Everybody seems to have it in for London. Writing in the New York Times last week, Ben Judah decried Britain’s capital as a ghost town of empty mansions owned by Russian oligarchs. Yesterday, Cory Doctorow of the blog Boing Boing has a separate but related complaint: Shoreditch, the part of London favoured by tech startups, is being overrun by new developments! And student housing! And incubators! Meanwhile, Ben Southworth, the founder of a Shoreditch-based “content, promotion and events company“, is busy opposing a planned development on the site of the long-disused, boarded-up Bishopsgate Goodsyard. “We don’t want the area to lose its soul and heart,” he tells the Evening Standard.
What is going on? Has London truly become an ultra-gentrified town run over by “oligarchs’ dirty billions” (in Judah’s words) and “war criminals’ money” (in Doctorow’s formulation)? More specifically, are people going to Shoreditch simply “because it is a popular area and makes a good investment case” (according to Southworth)?
Judah’s argument has been dealt with in the pages of the Financial Times (twice) and City AM, so there seems little point rehearsing those rebuttals. More of interest to me, as a reporter who covers technology, is what Doctorow and Southworth have to say about Shoreditch. And this is what it comes down to: “We got here first so shut the door and don’t let any of those new people in, even if they have lots of money. Especially if they have lots of money.”
After all, a new development with tall towers might overlook the private club’s members’-only swimming pool at the top of the Tea Building, occupied largely by tech startups. That wouldn’t be in keeping with the scrappy DIY ethos of the place at all, not if outsiders can waltz on in with their tall buildings and dirty money. This isn’t the argument you hear in San Francisco about how gentrification is pushing out poor people (itself wrong-headed). Instead it is the tech folk themselves, the first wave of gentrification, complaining about the next wave.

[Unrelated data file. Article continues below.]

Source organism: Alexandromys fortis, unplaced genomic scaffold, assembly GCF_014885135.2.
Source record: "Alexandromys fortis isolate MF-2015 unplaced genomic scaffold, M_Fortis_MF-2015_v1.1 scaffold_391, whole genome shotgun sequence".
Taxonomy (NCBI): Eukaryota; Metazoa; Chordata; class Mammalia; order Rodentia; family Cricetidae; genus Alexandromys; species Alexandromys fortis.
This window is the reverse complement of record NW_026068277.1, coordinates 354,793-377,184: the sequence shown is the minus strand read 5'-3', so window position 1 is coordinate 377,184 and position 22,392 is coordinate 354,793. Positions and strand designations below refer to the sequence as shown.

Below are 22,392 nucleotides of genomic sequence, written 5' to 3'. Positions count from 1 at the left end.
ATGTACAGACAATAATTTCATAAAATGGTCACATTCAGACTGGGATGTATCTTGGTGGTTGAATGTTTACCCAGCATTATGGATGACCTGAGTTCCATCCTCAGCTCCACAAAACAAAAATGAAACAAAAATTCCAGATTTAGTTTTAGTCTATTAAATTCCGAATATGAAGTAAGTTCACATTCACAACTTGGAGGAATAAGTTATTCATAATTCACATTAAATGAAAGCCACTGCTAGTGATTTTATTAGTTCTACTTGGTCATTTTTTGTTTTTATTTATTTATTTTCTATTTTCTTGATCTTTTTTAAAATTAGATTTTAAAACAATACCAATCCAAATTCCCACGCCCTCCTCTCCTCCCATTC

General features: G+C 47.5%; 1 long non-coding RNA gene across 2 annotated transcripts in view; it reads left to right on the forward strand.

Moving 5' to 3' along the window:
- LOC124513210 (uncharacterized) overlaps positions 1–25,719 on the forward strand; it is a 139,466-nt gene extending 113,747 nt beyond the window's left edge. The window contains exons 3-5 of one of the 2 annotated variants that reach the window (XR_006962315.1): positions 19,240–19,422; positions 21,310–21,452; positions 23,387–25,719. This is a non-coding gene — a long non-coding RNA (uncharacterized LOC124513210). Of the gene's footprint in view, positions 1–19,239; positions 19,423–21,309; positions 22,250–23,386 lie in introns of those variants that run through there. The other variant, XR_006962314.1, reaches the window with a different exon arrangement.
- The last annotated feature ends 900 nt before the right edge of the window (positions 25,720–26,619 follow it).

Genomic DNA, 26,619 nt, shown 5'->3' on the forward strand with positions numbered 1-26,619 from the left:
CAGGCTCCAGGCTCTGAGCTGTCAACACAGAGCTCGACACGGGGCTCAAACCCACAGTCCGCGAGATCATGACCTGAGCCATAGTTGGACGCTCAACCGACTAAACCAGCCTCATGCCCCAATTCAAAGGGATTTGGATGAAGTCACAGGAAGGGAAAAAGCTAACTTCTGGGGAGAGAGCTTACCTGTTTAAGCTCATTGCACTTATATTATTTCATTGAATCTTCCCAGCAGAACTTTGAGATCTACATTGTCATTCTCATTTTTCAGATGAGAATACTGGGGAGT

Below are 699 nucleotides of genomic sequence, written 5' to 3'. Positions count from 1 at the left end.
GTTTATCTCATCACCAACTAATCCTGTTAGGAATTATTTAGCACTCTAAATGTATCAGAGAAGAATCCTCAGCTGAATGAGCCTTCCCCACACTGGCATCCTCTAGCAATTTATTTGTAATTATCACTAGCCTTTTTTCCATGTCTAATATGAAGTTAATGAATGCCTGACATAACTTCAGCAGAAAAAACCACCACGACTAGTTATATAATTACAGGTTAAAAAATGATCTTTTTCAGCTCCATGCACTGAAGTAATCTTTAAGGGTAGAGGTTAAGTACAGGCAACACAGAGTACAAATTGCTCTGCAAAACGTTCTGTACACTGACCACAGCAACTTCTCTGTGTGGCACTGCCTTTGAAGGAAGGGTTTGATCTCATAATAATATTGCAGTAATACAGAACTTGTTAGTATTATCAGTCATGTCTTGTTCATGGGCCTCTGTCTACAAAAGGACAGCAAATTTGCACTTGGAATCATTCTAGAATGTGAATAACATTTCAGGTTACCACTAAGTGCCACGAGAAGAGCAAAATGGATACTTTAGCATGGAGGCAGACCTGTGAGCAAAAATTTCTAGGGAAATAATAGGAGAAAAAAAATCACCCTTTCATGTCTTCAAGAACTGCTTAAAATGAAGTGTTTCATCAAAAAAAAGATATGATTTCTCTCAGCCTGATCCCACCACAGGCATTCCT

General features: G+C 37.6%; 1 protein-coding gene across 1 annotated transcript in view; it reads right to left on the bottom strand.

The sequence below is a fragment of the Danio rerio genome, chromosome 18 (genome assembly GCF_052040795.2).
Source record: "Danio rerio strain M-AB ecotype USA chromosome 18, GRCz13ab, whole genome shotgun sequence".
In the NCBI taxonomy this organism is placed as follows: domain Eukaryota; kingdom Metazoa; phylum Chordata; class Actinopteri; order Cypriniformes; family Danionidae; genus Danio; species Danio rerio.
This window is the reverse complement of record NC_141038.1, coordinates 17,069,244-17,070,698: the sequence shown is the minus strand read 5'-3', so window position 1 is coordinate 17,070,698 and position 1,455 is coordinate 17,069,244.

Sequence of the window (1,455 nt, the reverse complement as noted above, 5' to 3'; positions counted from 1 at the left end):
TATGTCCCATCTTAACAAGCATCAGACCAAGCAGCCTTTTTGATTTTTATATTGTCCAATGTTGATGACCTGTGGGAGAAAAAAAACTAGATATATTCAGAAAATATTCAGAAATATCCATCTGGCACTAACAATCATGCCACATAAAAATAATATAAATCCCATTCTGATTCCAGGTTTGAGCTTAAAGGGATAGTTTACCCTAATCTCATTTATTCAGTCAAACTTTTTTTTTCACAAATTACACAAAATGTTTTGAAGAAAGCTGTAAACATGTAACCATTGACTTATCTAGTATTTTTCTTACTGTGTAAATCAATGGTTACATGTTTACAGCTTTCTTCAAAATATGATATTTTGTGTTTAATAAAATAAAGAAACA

Doctorow’s primary complaint boils down to rising rents, which he blames on misguided development policies at the local council, Hackney. That rents are going up is indisputable: According to estate agents Stirling Ackroyd, they have doubled in Shoreditch in the past two years. “Unless start ups can find affordable space within the numerous tech hubs, incubators and creative shared spaces now establishing themselves in the area, many are being pushed out of the area,” Stirling Ackroyd writes.
But blaming the council seems unfair when all of London is undergoing a massive construction boom, with new towers sprouting up in the City, Southwark, Vauxhall and anywhere else that will have them. Hackney, routinely ranked among the poorest districts in London, would be remiss to not cash in.
Where Doctorow gets it wrong is in standing up for startups as oppressed innocents. The tech sector is largely responsible for the morphing of Shoreditch into a place that now attracts all the developers Doctorow dislikes. It became desirable precisely because young tech workers came in eager to socialize, eat and drink, and live close to work. Up-market bars, restaurants and hotels followed them. That has put pressure on rents. Hackney may, as Doctorow complains, have made the market for startup space tighter still by destroying some old industrial spaces to build high-rise towers, but the trend of rising rents was there already.